17 Reasons Your Diet Isn't Working

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"I can't lose weight no matter what!" Sound familiar? You're doing everything right and your diet isn't working. You're not eating a lot, but you're still gaining weight. Is it your fault? Are you doing something wrong? Did you choose the wrong weight loss plan? Are you simply meant to be overweight? The answer to all of those questions is probably no.

No matter what diet you're on, no matter which weight loss expert you follow or workout program you practice, the secret to weight loss success is finding the right energy balance. You've got to burn more calories than you consume. But it's more complicated than it sounds because there are many factors that affect both your energy input (calories consumed) and your energy output (calories burned).

17 Reasons That Your Diet Isn't Working

There are many factors that affect your daily calorie intake. Any of them could be the reason that you can't lose weight, no matter what. Most likely, the problem is a combination of several factors. Evaluate each of them to see where you can make adjustments.

  • Hunger Feeling hungry is the most obvious reason that we eat. But oddly, it is often not why we eat. If you find yourself eating too often or eating meals that are too big, you may be able to curb hunger with different food choices. Pick foods that are higher in fiber and build meals around protein. These strategies will help you to feel full longer.
  • Boredom Mindless eating happens when we're bored and we need a distraction. It's one of the most common reasons we eat when we're not hungry. So what's the solution? Find another distraction (call a friend or go for a walk) or eliminate your access to food when you know you're going to be bored.
  • Low-fat pitfalls Foods that are high in fat contain more calories. But many times these foods are more satisfying than low-fat foods that are high in sugar. So what's the better choice? If you can eat a small serving and be satisfied, choose the higher fat option. But if you'll be tempted to overeat, choose the lower-fat, lower-calorie option. Either way, exercise moderation and use portion control techniques even if you think a food is diet-friendly.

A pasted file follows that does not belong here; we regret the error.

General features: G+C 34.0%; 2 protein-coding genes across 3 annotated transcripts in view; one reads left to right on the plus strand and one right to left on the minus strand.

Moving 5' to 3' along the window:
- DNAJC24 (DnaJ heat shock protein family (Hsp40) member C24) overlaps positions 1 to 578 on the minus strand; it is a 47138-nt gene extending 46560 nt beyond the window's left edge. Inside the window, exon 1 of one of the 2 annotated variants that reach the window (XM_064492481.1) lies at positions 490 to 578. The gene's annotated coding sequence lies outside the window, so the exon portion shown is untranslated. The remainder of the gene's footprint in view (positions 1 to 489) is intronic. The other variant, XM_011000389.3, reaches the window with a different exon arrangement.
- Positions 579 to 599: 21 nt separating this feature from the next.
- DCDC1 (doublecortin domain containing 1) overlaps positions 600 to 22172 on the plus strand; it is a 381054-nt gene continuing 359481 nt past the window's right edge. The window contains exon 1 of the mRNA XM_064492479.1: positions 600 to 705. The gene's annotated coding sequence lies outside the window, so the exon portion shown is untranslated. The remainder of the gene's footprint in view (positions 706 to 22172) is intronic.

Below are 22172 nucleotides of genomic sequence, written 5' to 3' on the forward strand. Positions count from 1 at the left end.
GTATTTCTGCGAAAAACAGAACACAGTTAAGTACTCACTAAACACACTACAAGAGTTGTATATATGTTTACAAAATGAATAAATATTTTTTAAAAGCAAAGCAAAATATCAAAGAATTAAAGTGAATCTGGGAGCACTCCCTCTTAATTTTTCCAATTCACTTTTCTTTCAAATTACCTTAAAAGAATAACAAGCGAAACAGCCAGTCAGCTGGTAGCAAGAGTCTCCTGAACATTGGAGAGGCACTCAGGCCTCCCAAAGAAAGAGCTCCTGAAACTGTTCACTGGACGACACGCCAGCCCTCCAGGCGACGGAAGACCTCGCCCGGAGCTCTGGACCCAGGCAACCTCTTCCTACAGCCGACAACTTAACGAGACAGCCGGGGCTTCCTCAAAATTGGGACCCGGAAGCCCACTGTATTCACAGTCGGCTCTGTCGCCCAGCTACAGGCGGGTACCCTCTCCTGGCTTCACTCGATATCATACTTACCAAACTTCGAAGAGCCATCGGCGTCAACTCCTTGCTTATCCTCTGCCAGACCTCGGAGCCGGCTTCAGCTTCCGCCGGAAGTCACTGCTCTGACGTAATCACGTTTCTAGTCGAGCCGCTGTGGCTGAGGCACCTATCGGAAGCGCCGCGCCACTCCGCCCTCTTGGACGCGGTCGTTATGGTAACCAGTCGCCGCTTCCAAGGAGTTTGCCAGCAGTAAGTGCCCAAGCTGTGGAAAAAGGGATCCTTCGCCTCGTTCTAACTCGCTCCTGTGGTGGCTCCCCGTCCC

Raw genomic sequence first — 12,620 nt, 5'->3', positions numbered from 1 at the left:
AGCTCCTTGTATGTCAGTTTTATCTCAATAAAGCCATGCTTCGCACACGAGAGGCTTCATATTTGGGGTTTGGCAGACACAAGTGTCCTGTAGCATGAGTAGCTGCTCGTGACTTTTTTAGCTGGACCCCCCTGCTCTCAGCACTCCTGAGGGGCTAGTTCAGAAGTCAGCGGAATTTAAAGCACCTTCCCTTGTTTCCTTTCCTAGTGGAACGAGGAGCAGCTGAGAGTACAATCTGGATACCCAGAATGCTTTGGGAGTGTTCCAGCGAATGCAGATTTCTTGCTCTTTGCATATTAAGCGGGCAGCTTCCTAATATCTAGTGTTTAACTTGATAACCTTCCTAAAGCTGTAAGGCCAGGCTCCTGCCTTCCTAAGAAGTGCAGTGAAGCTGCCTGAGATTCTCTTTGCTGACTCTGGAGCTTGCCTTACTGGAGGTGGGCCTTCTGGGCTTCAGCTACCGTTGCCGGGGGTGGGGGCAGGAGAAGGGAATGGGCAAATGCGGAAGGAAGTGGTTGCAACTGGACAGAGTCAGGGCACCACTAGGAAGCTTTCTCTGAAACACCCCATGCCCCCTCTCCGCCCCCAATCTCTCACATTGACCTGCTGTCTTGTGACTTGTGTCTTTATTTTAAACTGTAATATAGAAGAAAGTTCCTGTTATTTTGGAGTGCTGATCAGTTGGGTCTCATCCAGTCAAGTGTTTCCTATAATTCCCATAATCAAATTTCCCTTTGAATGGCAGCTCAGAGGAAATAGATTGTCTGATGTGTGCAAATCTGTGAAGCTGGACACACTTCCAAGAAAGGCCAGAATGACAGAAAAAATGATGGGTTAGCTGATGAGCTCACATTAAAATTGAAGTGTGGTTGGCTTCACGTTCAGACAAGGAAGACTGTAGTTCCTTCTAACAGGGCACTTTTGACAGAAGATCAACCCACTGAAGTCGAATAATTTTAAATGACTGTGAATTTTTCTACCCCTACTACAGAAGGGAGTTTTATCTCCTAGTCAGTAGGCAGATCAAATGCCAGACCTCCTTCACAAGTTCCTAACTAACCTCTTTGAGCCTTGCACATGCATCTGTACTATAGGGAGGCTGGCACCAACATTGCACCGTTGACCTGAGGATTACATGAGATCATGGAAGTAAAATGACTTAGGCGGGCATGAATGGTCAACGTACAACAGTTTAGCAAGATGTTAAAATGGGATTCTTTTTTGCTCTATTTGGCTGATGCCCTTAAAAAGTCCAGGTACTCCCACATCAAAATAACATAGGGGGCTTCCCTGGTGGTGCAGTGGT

• Meal frequency Eating more often may help you to avoid binge eating at mealtime, but eating more often also increases your chances to consume too many calories. If you eat 2-3 large meals during the day and snack often because you're hungry, try 4-5 smaller, calorie-controlled meals. On the other hand, if you have a meal every three hours and you're not losing weight, you may be eating too often.
  • Stress Many of us manage emotions with food. Food provides comfort, often gives us a sense of control and is a source of enjoyment. But those comfort calories add up. If you suspect that emotional eating is derailing your diet, consider healthy alternatives reduce stress. Take yoga, reach out to friends and family for support or find a behavioral health specialist who has expertise with food-related issues.
  • Fatigue What do you do when your body begins to lag in the afternoon? I don't know about you, but I head to the kitchen. It's natural to look for energy (i.e. calories) when you need a quick pick-me-up. The problem is that when your activity level lags, the worst thing you can do is consume more calories. Before you grab your late afternoon snack, ask yourself if you are responding to hunger or fatigue. If you're tired, take a 15-minute nap.
  • Portion size Almost all of us make portion size mistakes all day long. If your diet isn't working, get a small digital scale and start to measure each portion of food. Chances are good that you are eating more than a single serving of many foods, like cereal, bread or popcorn.